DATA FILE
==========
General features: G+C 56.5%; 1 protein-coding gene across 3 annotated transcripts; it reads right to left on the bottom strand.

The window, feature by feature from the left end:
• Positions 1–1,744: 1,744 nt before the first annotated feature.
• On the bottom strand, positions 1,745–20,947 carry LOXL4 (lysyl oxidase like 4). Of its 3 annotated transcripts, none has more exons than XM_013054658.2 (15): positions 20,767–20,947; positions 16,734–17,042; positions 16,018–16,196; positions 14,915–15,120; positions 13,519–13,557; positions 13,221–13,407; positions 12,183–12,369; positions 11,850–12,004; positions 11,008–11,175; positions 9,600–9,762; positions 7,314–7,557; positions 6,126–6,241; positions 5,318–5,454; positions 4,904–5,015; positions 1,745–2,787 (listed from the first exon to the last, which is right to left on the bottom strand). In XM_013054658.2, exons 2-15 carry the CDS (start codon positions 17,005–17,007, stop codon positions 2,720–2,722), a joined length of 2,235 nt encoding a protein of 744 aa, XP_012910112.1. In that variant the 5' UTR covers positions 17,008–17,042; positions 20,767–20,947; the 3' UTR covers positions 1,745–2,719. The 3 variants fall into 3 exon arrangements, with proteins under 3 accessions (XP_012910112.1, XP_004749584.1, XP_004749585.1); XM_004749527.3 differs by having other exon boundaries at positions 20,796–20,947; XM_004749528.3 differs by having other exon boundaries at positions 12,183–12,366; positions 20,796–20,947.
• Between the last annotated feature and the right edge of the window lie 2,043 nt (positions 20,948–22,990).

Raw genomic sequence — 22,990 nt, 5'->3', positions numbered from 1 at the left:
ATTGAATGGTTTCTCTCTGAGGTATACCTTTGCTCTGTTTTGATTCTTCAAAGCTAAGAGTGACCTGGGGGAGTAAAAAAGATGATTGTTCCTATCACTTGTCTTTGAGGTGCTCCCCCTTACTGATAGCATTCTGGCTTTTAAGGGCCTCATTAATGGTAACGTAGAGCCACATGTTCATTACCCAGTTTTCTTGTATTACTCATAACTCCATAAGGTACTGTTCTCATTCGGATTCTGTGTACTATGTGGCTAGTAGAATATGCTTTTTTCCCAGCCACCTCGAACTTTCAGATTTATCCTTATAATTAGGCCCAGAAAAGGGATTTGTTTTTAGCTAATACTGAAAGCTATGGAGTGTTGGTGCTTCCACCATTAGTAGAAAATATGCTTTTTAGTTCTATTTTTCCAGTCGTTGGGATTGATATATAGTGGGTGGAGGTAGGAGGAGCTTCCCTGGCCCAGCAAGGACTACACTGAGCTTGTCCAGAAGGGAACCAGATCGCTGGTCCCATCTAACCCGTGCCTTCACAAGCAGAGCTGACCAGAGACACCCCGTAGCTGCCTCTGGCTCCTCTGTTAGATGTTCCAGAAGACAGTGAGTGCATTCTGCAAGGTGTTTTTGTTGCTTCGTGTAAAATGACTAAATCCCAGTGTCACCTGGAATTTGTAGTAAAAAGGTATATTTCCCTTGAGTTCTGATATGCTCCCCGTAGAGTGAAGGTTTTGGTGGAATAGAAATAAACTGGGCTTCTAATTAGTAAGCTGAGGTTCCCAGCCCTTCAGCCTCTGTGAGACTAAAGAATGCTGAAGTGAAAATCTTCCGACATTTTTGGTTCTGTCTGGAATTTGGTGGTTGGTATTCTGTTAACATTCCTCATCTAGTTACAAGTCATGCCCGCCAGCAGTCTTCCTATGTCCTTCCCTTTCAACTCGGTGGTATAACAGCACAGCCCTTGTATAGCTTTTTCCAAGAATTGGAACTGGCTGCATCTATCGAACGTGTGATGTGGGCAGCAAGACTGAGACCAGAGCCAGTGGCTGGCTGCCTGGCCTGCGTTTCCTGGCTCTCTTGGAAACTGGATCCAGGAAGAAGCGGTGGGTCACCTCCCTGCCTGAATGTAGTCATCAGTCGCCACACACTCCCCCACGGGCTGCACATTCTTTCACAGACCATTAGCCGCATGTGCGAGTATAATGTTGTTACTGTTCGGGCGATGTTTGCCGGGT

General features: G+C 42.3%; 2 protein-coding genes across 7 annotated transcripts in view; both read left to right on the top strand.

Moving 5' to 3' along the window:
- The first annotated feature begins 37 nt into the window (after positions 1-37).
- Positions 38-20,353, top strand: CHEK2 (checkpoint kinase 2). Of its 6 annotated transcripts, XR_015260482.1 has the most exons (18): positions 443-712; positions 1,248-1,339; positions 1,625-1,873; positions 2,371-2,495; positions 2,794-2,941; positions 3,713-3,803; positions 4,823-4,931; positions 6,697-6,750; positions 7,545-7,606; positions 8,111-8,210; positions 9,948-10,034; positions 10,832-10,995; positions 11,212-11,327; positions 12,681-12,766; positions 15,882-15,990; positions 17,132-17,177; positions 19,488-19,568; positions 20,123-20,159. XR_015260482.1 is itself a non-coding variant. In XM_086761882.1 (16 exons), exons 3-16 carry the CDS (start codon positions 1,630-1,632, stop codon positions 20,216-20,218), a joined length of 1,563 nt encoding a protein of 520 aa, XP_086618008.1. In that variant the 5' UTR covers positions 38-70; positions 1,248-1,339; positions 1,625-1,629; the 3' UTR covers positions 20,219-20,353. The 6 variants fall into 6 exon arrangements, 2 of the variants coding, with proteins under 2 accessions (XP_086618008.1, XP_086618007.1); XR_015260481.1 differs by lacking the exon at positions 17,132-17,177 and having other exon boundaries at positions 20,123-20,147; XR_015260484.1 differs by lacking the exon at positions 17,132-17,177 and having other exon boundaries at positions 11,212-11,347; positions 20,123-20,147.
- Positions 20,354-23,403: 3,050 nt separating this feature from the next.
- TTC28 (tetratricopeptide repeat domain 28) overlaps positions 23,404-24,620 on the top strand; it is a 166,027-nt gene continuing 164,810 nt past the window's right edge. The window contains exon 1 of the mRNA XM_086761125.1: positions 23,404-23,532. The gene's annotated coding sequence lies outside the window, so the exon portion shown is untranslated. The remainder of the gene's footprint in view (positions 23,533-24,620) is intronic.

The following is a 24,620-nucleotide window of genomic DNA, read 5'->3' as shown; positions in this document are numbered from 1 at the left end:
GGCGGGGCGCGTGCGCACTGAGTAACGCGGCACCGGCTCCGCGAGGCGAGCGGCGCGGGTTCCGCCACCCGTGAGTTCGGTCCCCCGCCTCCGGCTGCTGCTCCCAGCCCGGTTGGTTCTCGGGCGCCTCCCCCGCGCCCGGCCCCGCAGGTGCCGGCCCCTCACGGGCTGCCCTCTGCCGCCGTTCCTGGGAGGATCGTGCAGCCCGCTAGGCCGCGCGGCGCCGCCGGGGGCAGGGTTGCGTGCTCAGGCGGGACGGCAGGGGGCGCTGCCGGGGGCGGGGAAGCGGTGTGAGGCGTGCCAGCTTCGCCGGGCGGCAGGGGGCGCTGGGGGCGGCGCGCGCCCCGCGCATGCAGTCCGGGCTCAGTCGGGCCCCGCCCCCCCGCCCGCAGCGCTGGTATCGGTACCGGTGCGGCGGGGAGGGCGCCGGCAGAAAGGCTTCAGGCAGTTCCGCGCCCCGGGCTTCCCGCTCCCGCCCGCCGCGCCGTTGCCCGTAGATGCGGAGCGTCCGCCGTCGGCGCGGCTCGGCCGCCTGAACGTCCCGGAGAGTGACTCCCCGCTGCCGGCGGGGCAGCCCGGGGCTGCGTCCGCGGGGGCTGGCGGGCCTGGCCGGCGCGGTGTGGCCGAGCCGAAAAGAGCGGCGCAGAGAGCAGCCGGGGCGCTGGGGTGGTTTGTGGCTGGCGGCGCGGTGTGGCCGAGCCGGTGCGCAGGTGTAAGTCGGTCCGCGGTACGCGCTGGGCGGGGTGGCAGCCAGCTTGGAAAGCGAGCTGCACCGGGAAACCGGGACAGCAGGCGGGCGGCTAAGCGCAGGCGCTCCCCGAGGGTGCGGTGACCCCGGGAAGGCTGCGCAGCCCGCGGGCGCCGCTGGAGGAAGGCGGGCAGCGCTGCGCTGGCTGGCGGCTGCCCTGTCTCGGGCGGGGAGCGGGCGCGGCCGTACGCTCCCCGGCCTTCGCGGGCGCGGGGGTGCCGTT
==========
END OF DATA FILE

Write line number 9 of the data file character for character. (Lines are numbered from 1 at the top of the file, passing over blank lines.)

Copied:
Moving 5' to 3' along the window: